“Sponge cities”: between Myth and Reality

Why not strengthen cities’ flood resilience and reuse rainwater by transforming a city into a ginormous… sponge? Like many urban neo-concepts, the Chinese-born ‘sponge city’ comes close to utopia. Great, right?

“Cities that have established a link between green infrastructure and low impact development implementation with effective asset management as part of an approach that integrates flood mitigation and stormwater.” This is how the Canadian Water Summit defines in a fashion the somewhat evocative concept of a ‘sponge city’. In fact, the metaphor speaks volumes. This vision suggests that a city and its green infrastructure must ‘absorb’ rain water rather than get rid of it, and then reuse it.

China: sponge city spearhead

While this utopian concept may have been thought up by architect Peter Cook in the 1970s, who dreamed of the ‘sponge city’ as a city absorbed into its natural surroundings (or even as a self-cleaning city?), the true meaning of the concept appears to have come to life in China, thanks to a national program launched at the end of 2014. The aim? Ensure that 80% of urban land is capable of retaining and reusing 70% of storm water by 2030. The intentions behind this ambitious plan are two-fold: improve urban resilience against torrential flooding which threatens a large majority of China’s major cities, and also secure their water supply.

These Chinese cities’ toolkits include the idea of substituting costly traditional drainage solutions for alternatives that put the existing urban landscape to good use and/or take inspiration from the natural water cycle. Just like the pioneering city of Wuhan, these sponge cities feature rain gardens and green roofs, include water ‘bio-retention’ solutions, have designed pervious pavements to help reduce water run-off volume and built permeable (or porous) roads. Taipei has also cottoned on to the latter two, which help reduce the effect of urban heat islands, and could integrate connected solutions for smart water management in the future.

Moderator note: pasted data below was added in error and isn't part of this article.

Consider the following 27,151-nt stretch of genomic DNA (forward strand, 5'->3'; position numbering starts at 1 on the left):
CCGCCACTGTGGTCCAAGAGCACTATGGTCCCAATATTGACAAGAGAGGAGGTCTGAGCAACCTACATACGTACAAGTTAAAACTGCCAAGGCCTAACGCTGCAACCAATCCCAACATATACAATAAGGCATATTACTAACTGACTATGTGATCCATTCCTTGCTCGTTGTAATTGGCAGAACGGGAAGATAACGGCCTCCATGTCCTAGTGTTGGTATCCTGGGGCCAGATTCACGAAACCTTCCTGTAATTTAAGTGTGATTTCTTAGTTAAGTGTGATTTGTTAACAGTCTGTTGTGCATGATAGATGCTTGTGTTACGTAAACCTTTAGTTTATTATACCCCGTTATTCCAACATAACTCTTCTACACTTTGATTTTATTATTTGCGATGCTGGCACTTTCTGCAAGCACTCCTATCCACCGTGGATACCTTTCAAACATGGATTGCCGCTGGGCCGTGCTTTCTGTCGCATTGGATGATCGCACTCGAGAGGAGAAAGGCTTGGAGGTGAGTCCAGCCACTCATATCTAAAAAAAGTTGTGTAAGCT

The great sponge metaphor spin-off

Almost five years after the program was launched, city infrastructures have got ‘greener’ in China, especially in Shenzhen. As one of the project partners notes, the program has enabled the city to control rain water run-off while guiding urban development that benefits globally all those in the community.

After achieving success in China, the sponge city model has seduced over-exposed climate zones such as the Caribbean and Kenya, as well as major cities like Berlin and New York. The German capital has developed a partnership with the city of Copenhagen which, after a damaging rainy period, blew up old design habits with ‘sponge city techniques’ in order to manage run-off water in the city better. This enormous $1.5 billion-plan includes expanding the city’s sewer networks, but also a whole panoply of ‘surface’ solutions such as replacing asphalt surfaces with grassy green roads, to creating temporary water retention zones which also have other urban functions (such as playgrounds built ‘below ground’). Together, these solutions create an absorbent network which carries and reduces the speed of rainwater. In a word, it’s perhaps a genuine sponge city.

The smart city utopian model is described as a self-realising ideal which corresponds to a major ideal of our times: governance linked to a “non-human form of intelligence filled with control and regulation functions.” Likewise, the ‘green city’ utopia is perhaps one from a time which still trying to break out, the meeting point between the digital and ecological transitions. Thanks to its metaphorical appeal, the sponge city concept helps shift imaginaries all while inventing, in reality, new ways of doing things. However, will the ideas themselves be more important than the solutions they bring for preparing people for new ways of living? “The idea of creating a storm water management program for the whole of New York is a little intimidating,” the Danish explained… Yet, “It was always a pretty crazy idea to do it in Copenhagen!” The ‘spongification’ driven by local councils and sustainable infrastructure specialists seems well and truly underway – under the condition that it manages to muster up private funding.

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